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Gender: Male
Hometown: Detroit, MI
Member since: Fri Oct 29, 2004, 12:18 AM
Number of posts: 72,733

Journal Archives

From Backyard Farmer to Community Visionary in Oakland

from Civil Eats:

From Backyard Farmer to Community Visionary in Oakland

August 31st, 2012
By Claire Thompson

Abeni Ramsey started growing food in her West Oakland backyard when she was a college-aged single mom who wanted her kids to eat better food than what they could afford. Some seven years later, she’s well known among the Bay Area food community, selling produce from her business, City Girl Farms, to local restaurants and through a community-supported agriculture (CSA) program. Now she plans to open an urban farm store and restaurant in Oakland, and is working with a partner to start farming on 220 acres about an hour outside the Bay Area. I caught up with Ramsey recently to learn more about her involvement in the local food movement and her plans for the future.

How did you get started growing food?

My grandfather grew up on a farm and moved from rural Virginia to New York City. He always had plants growing—potatoes, sweet potatoes, okra, corn. I used to spend every summer with him in Jamaica, Queens, and I remember the smell of tomatoes when I opened the gates of his front yard.

I ended up having my first child while I was in college. So I dropped out and was trying to figure out what I was going to do with myself. I traveled around West Africa and Southeast Asia and saw people trying to eke out subsistence from the land, and I decided that I wanted to help people in the developing world grow more and higher quality food. So I went to UC Davis (to study agriculture). I now had two kids, and times were really tough. We would eat a lot of Top Ramen, really garbage food, and I knew it was wrong, but I didn’t have a whole lot of options. I applied for food stamps. I found out City Slicker Farms had a program where they would install a garden in your backyard, so they came and installed a garden. I tried different things I had learned up at UC Davis on my plot. I got really productive; I added chickens and goats to my yard, and we were eating eggs and making cheese and yogurt. We were really able to get a full complement of nutrients out of that backyard, which was an eighth of an acre, if that.

How did you move from just growing food for your family to becoming involved in activism around food justice?

I graduated from UC Davis with a bachelor of science in agricultural development. City Slicker had a job opening for a farm manager, so I was hired. I managed seven total plots throughout West Oakland. That was my introduction to the food-justice side of the urban ag movement. ....................(more)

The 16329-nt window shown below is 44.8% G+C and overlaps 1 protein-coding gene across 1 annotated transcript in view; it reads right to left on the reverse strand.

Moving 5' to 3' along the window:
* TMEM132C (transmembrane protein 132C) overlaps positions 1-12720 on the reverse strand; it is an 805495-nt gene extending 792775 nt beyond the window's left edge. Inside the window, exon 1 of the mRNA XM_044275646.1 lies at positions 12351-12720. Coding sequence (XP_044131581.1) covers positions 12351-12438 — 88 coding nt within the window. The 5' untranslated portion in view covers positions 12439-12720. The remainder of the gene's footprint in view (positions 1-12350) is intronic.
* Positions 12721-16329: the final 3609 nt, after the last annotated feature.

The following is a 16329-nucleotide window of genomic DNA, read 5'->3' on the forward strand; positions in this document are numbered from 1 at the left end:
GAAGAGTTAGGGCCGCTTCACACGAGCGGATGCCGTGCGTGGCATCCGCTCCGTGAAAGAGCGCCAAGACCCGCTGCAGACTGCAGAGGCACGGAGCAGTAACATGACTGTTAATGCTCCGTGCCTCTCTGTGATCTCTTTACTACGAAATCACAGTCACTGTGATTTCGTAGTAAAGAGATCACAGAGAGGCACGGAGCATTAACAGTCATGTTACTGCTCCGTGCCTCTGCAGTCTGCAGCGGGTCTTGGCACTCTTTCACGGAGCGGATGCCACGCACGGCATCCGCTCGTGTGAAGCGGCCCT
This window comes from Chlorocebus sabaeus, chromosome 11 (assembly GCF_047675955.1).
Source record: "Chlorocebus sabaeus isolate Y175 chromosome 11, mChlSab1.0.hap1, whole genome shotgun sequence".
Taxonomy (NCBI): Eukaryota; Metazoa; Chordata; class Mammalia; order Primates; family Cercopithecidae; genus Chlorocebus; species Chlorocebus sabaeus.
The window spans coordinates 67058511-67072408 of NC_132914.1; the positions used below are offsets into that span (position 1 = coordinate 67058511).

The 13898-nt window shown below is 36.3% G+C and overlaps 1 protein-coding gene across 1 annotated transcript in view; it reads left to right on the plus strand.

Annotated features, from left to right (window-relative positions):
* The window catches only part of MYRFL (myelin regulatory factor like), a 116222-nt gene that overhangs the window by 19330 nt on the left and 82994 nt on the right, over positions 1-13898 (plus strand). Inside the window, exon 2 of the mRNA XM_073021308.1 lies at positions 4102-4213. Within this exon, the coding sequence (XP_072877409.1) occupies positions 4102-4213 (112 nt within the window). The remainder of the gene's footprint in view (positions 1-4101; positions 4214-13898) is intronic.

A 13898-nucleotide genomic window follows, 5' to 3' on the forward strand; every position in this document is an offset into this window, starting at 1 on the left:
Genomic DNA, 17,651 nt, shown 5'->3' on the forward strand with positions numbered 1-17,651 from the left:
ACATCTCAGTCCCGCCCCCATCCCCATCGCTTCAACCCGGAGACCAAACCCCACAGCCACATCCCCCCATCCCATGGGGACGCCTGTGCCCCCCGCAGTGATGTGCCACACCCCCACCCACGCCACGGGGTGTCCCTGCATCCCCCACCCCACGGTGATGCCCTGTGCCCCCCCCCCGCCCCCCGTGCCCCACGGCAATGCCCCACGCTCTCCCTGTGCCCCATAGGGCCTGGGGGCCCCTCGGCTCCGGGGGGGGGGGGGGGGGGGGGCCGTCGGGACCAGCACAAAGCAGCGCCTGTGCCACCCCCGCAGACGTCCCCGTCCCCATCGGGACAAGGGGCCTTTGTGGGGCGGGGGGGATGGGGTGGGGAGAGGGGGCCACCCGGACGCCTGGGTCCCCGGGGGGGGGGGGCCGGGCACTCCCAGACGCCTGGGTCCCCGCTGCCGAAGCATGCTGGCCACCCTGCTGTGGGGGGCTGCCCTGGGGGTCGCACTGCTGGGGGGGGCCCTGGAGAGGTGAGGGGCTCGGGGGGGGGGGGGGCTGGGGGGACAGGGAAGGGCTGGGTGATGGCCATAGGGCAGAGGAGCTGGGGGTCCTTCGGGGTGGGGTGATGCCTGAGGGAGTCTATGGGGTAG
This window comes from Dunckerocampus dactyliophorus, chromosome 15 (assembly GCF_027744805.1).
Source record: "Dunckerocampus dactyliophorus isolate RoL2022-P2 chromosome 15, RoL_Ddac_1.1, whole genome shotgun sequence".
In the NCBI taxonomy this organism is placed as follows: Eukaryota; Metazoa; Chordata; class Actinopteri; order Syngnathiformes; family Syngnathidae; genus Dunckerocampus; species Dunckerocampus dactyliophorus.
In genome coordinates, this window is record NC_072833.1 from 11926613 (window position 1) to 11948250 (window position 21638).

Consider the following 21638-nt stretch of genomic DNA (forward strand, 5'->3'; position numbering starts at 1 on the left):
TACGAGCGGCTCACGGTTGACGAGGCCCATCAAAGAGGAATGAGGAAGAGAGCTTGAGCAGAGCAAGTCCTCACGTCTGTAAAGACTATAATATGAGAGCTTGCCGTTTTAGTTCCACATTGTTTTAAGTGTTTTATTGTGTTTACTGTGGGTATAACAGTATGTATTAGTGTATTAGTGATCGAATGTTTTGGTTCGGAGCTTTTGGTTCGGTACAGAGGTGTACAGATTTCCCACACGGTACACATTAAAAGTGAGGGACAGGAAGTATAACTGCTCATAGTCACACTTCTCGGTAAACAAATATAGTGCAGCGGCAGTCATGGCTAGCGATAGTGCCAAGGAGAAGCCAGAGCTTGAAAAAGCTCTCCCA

The complete piece is at: http://civileats.com/2012/08/31/from-backyard-farmer-to-community-visionary-in-oakland/

Hillary Clinton won't unite south-east Asia against China

Hillary Clinton won't unite south-east Asia against China
The US's bid to turn south-east Asian states into Lilliputians tackling China's Gulliver is simplistic and obscures other issues

Simon Tisdall
guardian.co.uk, Tuesday 4 September 2012

Faltering US efforts to forge a united front with less powerful Asian countries in the face of an increasingly assertive China have resumed in earnest today with Hillary Clinton's visit to Indonesia, a leading light of the 10-member Association of South-East Asian nations (Asean) and the world's most populous majority Muslim country. But the US secretary of state's arrival in Jakarta was overshadowed by claims that the Obama administration is ignoring worsening political and human rights abuses in its haste to lock Indonesia and states such as Malaysia and Singapore into its 21st century Asia-Pacific strategic vision in which China is strong but constrained.

In Washington's favoured scenario, China becomes a sort of Gulliver-style giant held down and tied in place by feisty multitudes of tiny Lilliputians. What the state department may have forgotten is that, in Jonathan Swift's tale, Gulliver and his undersized captors reach an uneasy accommodation, then fall out violently. To the US dismay, the last Asean summit, held in Phnom Penh in July, ended in unprecedented confusion after member governments failed to agree a final communique. The Philippines and Vietnam, US allies, wanted to insert a reference to China's attempts to assert ownership over disputed, possibly oil-rich island territories in the South China Sea.